In a precedent decision, which will undoubtedly be considered good news for all Israeli same-sex couples, especially those who aren’t getting along so much any more, a family court in Ramat Gan allowed the couple Prof. Uzi Even and Dr. Amit Kama, both men, to divorce, Ynet reports.
In the ruling, first of its kind, the judge determined that the family court is “the natural forum, the proper forum in which to hear this kind of a divorce case, since the rabbinical court does not recognize same-sex marriages and views them as sinful.” The judge further ruled that the rabbinical court is too “foreign and artificial a forum” to discuss the issue of same-sex relations.
Prof. Even, 64, is a former Meretz MK, and head of the School of Chemistry at Tel Aviv University. Dr. Amit Kama, 44, is a professor of Communications at Emek Yizrael College. The two met 19 years ago, and since they live as a couple. Their struggles for the rights of same-sex couples received wide coverage in the local Media.
Even was the first openly gay man elected to the Knesset. The two have adopted Yossi, a 30-year-old man who had been living with them for almost 14 years. That adoption—although largely symbolic, given their son’s age—was also a ground breaking family cort case.
For the record, when Even and Kama met, almost two decades ago, homosexual relations were prohibited by law, and they could be subject to ten years in prison – although that was not very likely.
Now, having been the most celebrated Israeli gay couple, the two decided to go their separate ways (no idea which one of them broke the news to Yossi).
Professor Even said there was no legal way for him to turn from being married to being divorced. “This is an absurd situation and I fought it for three years,” he said. “I met someone else and I live with him. He is a foreign national and the Interior Ministry wants to deport him, which was hurting me, because I could not go on with my life without solving the problem of my divorce. They would not give him resident status, only a tourist visa, because I’m already married and there was no legal way for me to get a divorce.”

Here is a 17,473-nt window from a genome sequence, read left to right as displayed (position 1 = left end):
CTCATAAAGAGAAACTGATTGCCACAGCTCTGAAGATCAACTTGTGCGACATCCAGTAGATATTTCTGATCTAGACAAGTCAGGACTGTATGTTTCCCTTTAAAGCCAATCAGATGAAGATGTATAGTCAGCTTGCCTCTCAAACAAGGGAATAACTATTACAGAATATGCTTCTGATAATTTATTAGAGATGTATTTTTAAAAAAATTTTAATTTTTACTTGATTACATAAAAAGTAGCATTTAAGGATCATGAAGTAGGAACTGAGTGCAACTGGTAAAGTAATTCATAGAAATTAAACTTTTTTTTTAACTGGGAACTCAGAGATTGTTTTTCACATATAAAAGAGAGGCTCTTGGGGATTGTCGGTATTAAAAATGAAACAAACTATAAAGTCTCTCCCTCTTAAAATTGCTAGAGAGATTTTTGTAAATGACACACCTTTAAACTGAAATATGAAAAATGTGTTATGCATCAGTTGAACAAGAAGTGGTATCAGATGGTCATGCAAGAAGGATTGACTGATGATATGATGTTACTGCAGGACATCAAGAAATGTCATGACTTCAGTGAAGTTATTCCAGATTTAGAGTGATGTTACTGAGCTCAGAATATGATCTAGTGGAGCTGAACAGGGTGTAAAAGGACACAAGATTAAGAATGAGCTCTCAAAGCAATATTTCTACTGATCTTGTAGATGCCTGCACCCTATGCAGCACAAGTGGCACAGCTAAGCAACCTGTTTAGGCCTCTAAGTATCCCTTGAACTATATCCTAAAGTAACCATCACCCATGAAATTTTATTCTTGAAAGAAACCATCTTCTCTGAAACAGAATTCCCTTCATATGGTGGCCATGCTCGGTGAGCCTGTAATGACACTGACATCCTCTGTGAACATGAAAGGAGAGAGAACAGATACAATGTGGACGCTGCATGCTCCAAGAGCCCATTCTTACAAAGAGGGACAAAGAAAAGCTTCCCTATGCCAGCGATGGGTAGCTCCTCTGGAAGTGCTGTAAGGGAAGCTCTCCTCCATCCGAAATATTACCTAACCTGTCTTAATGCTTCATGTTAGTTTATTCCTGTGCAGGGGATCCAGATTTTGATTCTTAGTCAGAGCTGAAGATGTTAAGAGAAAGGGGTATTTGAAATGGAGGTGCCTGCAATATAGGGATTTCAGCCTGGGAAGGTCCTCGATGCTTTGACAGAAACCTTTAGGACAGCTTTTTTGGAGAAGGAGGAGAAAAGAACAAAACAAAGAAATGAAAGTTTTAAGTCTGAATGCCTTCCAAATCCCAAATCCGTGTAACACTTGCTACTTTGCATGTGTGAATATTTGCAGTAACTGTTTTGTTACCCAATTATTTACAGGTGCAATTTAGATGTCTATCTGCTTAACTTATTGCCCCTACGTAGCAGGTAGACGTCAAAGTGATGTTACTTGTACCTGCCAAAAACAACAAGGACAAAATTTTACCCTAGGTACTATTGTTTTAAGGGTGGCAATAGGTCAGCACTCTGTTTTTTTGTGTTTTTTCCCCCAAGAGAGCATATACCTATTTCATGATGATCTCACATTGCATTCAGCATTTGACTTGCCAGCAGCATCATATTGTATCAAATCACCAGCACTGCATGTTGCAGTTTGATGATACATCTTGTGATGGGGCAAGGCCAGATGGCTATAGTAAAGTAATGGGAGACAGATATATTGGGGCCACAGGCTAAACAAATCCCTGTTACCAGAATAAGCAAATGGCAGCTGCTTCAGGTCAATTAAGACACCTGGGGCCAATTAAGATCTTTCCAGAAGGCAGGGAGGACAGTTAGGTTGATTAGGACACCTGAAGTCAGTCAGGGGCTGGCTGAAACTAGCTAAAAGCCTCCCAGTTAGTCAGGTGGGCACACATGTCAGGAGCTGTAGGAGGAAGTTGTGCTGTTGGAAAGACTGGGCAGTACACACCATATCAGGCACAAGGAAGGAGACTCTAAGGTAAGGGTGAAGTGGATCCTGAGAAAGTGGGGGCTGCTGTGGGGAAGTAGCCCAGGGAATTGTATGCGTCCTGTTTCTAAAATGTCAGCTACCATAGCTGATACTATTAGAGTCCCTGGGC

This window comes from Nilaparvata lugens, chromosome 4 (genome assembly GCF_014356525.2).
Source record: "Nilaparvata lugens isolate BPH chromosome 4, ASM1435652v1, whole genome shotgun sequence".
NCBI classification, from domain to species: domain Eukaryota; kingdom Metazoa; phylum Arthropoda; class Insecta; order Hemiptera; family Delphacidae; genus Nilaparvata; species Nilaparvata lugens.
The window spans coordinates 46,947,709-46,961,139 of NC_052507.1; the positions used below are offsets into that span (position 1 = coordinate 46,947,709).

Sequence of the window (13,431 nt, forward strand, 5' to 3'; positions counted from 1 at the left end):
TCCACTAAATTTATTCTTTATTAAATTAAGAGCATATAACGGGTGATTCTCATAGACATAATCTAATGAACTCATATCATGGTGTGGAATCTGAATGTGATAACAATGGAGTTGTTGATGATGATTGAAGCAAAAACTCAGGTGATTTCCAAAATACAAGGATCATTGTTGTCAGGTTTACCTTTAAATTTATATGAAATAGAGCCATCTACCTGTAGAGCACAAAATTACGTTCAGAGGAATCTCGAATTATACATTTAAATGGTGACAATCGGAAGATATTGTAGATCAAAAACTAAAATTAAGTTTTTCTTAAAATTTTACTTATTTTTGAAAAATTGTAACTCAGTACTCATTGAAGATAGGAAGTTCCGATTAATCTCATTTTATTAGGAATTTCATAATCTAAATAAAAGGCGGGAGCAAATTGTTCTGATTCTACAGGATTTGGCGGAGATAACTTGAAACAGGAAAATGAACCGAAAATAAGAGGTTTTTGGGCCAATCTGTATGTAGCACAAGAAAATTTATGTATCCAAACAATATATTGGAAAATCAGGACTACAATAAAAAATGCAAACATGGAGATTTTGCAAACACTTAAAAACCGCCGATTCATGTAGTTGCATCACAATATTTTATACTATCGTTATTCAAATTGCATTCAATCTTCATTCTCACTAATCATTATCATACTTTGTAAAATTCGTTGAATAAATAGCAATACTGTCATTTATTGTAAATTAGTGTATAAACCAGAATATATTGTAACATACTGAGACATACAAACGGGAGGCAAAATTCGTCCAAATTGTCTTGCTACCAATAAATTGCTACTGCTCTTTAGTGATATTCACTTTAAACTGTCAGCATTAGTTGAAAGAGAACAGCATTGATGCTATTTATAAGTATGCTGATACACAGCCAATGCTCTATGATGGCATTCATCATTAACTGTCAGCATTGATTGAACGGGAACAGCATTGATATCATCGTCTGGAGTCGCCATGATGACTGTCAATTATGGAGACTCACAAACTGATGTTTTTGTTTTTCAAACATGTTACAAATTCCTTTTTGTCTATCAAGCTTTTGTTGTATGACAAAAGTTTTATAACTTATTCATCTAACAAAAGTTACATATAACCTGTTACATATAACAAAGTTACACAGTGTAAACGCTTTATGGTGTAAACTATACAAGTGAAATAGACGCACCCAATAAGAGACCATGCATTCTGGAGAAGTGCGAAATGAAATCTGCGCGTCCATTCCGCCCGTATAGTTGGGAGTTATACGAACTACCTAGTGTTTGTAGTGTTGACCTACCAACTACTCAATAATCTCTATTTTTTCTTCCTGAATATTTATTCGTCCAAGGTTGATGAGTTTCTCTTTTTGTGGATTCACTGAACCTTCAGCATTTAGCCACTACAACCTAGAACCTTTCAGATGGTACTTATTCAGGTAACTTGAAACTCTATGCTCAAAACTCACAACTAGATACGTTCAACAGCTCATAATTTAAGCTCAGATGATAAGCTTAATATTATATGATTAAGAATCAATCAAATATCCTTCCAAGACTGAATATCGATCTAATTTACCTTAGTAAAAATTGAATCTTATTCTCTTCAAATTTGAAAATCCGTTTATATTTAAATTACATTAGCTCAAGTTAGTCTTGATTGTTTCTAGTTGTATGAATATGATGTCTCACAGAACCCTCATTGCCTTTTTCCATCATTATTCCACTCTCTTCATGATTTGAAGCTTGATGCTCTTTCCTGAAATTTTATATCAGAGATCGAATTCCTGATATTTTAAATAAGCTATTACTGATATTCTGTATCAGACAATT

According to Even, when he approached the rabbinic court, which is in charge of marriages and divorces of Jewish residents, “it started a holy raucous. They refused to record our documents, receive the fee, schedule a meeting. They told us to wait. So we waited a few days. Finally I had enough and I took back the suit, and filed it instead with family court.”
Even suggests that the court’s decision could serve as a precedent not just for the gay community, but for the public at large. “Now we’ll wait and see if the Ministry of the Interior will endorse the decision. I’m doubtful that they will be enlightened about it.”
“Why are they having so much trouble changing my marital status? Why are they forcing me to remain married to someone I no longer live with?”
Even and Kama were married in Canada and their status was changed to married by the Israeli interior ministry. Their marriage hit the rocks back in 2009 and they’ve been living separately since. The two have signed a separation agreement which was accepted by family court in 2011. The couple then requested that the court recommend to the interior ministry to change their status from married to single.
The family court judge indeed recommended the status change, but the Ministry of the Interior refused to change the status based solely on the signed agreement, arguing they had to approach the rabbinical court. But the rabbinical court rejected their request for a ruling saying it did not have the legal framework within which to discuss it.
The family court judge who granted the couple the divorce wrote in his ruling that the various branches of the civil court are the natural forum for such a case, where there exists a long list of decisions determining the specific rights and obligations of same-sex couples.